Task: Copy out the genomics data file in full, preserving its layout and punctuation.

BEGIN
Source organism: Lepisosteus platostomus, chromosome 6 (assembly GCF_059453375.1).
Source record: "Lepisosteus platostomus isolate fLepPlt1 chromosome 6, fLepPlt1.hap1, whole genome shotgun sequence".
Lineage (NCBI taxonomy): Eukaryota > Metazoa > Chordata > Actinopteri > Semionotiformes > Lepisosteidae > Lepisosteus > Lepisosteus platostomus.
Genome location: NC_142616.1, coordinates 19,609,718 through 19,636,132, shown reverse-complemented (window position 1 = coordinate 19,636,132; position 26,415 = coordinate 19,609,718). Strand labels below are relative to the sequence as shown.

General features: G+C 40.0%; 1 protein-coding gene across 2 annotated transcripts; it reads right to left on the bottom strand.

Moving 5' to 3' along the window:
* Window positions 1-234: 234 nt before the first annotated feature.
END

Source organism: Lepisosteus platostomus, chromosome 6 (assembly GCF_059453375.1).
Source record: "Lepisosteus platostomus isolate fLepPlt1 chromosome 6, fLepPlt1.hap1, whole genome shotgun sequence".
Lineage (NCBI taxonomy): Eukaryota > Metazoa > Chordata > Actinopteri > Semionotiformes > Lepisosteidae > Lepisosteus > Lepisosteus platostomus.
Genome location: NC_142616.1, coordinates 19,609,718 through 19,636,132, shown reverse-complemented (window position 1 = coordinate 19,636,132; position 26,415 = coordinate 19,609,718). Strand labels below are relative to the sequence as shown.

General features: G+C 40.0%; 1 protein-coding gene across 2 annotated transcripts; it reads right to left on the bottom strand.

Moving 5' to 3' along the window:
* Window positions 1-234: 234 nt before the first annotated feature.